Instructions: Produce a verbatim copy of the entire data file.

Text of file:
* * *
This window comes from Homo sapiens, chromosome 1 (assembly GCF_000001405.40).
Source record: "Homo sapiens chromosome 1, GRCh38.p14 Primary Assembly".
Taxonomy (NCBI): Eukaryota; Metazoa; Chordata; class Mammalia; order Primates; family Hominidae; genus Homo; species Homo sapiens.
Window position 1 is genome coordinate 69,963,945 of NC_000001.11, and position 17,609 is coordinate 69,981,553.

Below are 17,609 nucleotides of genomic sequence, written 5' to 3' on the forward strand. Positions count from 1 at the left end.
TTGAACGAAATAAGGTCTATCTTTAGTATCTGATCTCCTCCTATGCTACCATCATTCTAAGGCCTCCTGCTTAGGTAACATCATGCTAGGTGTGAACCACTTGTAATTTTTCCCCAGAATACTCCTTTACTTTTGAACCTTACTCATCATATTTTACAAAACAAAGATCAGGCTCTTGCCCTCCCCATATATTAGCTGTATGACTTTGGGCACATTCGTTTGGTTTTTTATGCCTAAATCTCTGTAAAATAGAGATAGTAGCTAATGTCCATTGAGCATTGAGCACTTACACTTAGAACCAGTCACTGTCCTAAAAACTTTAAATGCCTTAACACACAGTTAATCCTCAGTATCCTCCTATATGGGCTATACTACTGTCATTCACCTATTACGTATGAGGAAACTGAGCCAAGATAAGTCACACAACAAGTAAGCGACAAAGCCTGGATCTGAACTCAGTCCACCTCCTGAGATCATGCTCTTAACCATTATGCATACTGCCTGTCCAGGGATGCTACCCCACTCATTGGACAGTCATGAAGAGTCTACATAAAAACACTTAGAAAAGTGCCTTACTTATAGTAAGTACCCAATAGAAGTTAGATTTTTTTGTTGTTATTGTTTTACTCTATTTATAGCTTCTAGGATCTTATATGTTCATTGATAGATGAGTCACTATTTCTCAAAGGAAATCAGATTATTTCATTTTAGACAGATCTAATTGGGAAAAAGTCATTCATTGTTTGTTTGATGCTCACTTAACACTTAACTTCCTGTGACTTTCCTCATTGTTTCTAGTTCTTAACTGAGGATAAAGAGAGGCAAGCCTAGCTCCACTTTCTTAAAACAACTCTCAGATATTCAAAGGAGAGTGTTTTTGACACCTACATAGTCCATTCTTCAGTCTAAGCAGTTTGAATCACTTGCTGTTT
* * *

This window comes from Homo sapiens, chromosome 1 (assembly GCF_000001405.40).
Source record: "Homo sapiens chromosome 1, GRCh38.p14 Primary Assembly".
Taxonomy (NCBI): Eukaryota; Metazoa; Chordata; class Mammalia; order Primates; family Hominidae; genus Homo; species Homo sapiens.
Window position 1 is genome coordinate 69,963,945 of NC_000001.11, and position 17,609 is coordinate 69,981,553.

Below are 17,609 nucleotides of genomic sequence, written 5' to 3' on the forward strand. Positions count from 1 at the left end.
TTGAACGAAATAAGGTCTATCTTTAGTATCTGATCTCCTCCTATGCTACCATCATTCTAAGGCCTCCTGCTTAGGTAACATCATGCTAGGTGTGAACCACTTGTAATTTTTCCCCAGAATACTCCTTTACTTTTGAACCTTACTCATCATATTTTACAAAACAAAGATCAGGCTCTTGCCCTCCCCATATATTAGCTGTATGACTTTGGGCACATTCGTTTGGTTTTTTATGCCTAAATCTCTGTAAAATAGAGATAGTAGCTAATGTCCATTGAGCATTGAGCACTTACACTTAGAACCAGTCACTGTCCTAAAAACTTTAAATGCCTTAACACACAGTTAATCCTCAGTATCCTCCTATATGGGCTATACTACTGTCATTCACCTATTACGTATGAGGAAACTGAGCCAAGATAAGTCACACAACAAGTAAGCGACAAAGCCTGGATCTGAACTCAGTCCACCTCCTGAGATCATGCTCTTAACCATTATGCATACTGCCTGTCCAGGGATGCTACCCCACTCATTGGACAGTCATGAAGAGTCTACATAAAAACACTTAGAAAAGTGCCTTACTTATAGTAAGTACCCAATAGAAGTTAGATTTTTTTGTTGTTATTGTTTTACTCTATTTATAGCTTCTAGGATCTTATATGTTCATTGATAGATGAGTCACTATTTCTCAAAGGAAATCAGATTATTTCATTTTAGACAGATCTAATTGGGAAAAAGTCATTCATTGTTTGTTTGATGCTCACTTAACACTTAACTTCCTGTGACTTTCCTCATTGTTTCTAGTTCTTAACTGAGGATAAAGAGAGGCAAGCCTAGCTCCACTTTCTTAAAACAACTCTCAGATATTCAAAGGAGAGTGTTTTTGACACCTACATAGTCCATTCTTCAGTCTAAGCAGTTTGAATCACTTGCTGTTT